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14 people in UK hospitals tested for coronavirus with five negative results
23 January 2020, 23:11
14 people in the UK have been tested for coronavirus, with five confirmed negative and nine still awaiting the results, Public Health England said.
PHE would not give a breakdown of where the people were tested and where the negative results were recorded.
It had earlier been thought that just six patients had been tested, with five in Scotland and one reported in Belfast.
The World Health Organisation has said it is "too early" to declare an international public health emergency over the outbreak.
Chinese state media is now reporting that the virus has left 25 people dead, with a further 830 infected.
At least three patients - believed to be Chinese travellers - were admitted to Glasgow's Queen Elizabeth University Hospital earlier in the week suffering with "flu-like symptoms".
The unidentified patients are understood to be from Wuhan, one of the three cities which have been placed on lockdown in an attempt to stem the spread of the deadly virus.
A Scottish Government spokesperson said: “There are currently no confirmed cases of Coronavirus (WN Co-V) in Scotland and the risk to the Scottish public remains low.
“Following travel to Wuhan, China, two people confirmed as diagnosed with influenza are now being tested for Wuhan Novel Coronavirus as a precautionary measure only.
"Three further people are also undergoing testing on a similar precautionary basis.
“As the situation develops we will update should there be any confirmed cases of Coronavirus, rather than provide a running update on cases being considered on a precautionary basis.
“We are co-orientating with Health Protection Scotland a daily Incident Management Team to continue to monitor the situation as it develops, including on the number of any potential cases going forward.”
Another person is also reportedly being tested in the Royal Victoria Infirmary in Belfast after showing symptoms.
The head of infection medicine at the University of Edinburgh, Professor Jurgen Haas, said he believes there will be many more cases in "many other cities" in the UK.
He said the cases emerged overnight, adding: "The situation will be pretty similar in pretty much all UK cities with a large number of Chinese students.
"It's not too surprising. My suspicion is that there will probably be many more cases in many other cities in the UK.
"None of the cases I know of have been confirmed."
He said there is only one laboratory testing for the virus, operated by Public Health England (PHE).
The professor said the cases have been flagged up through the PHE infection guidelines as they travelled to Wuhan within the last 14 days and are showing signs of respiratory symptoms.
Tests are currently being carried out and none of the patients have been confirmed as having the disease.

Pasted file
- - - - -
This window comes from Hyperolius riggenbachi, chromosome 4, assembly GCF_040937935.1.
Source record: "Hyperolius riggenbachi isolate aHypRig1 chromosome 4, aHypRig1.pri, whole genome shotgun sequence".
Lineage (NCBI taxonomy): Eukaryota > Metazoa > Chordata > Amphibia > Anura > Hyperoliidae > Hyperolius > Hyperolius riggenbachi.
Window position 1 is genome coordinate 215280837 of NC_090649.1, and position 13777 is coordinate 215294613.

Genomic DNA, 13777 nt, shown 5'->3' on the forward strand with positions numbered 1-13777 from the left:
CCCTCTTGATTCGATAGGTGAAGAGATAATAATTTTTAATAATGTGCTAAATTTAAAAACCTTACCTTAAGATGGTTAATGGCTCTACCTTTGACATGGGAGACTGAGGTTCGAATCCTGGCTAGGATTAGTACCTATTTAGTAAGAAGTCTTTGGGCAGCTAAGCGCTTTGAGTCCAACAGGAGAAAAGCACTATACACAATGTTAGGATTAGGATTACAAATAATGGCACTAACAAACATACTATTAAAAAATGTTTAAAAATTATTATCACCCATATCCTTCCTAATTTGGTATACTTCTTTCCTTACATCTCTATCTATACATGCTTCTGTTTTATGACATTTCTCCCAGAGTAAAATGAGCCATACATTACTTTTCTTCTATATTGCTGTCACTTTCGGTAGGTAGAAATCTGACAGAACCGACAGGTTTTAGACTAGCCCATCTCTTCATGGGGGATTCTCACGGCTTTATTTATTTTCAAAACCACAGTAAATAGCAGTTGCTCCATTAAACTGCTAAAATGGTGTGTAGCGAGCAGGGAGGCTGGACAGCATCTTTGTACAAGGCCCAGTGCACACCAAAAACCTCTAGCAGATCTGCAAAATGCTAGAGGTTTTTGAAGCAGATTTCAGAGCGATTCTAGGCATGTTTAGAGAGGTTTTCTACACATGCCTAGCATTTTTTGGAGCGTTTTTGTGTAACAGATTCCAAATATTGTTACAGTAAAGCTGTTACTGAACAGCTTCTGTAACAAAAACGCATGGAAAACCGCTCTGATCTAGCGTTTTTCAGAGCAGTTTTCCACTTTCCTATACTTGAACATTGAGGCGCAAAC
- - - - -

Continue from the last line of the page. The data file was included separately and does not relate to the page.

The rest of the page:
In China, Wuhan, Huanggang and Ezhou have all been placed in quarantine and on lockdown in an attempt to stem the outbreak.
Travellers flying into Britain are being screened for signs of the illness, with the first flyers being treated yesterday.
Health Secretary Matt Hancock confirmed the monitoring in the House of Commons today.
People in Wuhan have been advised not to leave the city, in a week when millions of Chinese tourists would normally travel for the upcoming Lunar new year festivities.
"To my knowledge, trying to contain a city of 11 million people is new to science," said Gauden Galea, the World Health Organisation's representative in China.
"It has not been tried before as a public health measure. We cannot at this stage say it will or it will not work."
The Foreign Office has advised against all but essential travel to the central Chinese city and the World Health Organisation is set to make a decision on declaring an international health emergency would be made on Thursday.
As the death toll rises around the globe screening for signs of the virus is in place at major US airports, while the UK's Transport Secretary told reporters a separate area has been set up at Heathrow to monitor arrivals from the city.
The Chinese state-owned People's Daily newspaper said in a tweet that no one would be allowed to leave the city starting at 10am local time and that train stations and the airport will shut down.
It said that Wuhan authorities would also be shutting down city buses, subways, ferries and long-distance shuttle buses.
The appeal came as the World Health Organisation (WHO) convened a group of independent experts to advise whether the outbreak should be declared a global emergency.
Director general Dr Tedros Ghebreyesus said more information was needed about the spread of the infection. The committee of health experts will meet again on Thursday.
The number of new cases has risen sharply in China, the centre of the outbreak. Seventeen people have died, all in Hubei province, since the outbreak emerged in its provincial capital of Wuhan late last month. The province has confirmed 444 cases there.
Li Bin, deputy director of the National Health Commission, said: "There has already been human-to-human transmission and infection of medical workers.
"Evidence has shown that the disease has been transmitted through the respiratory tract and there is the possibility of viral mutation."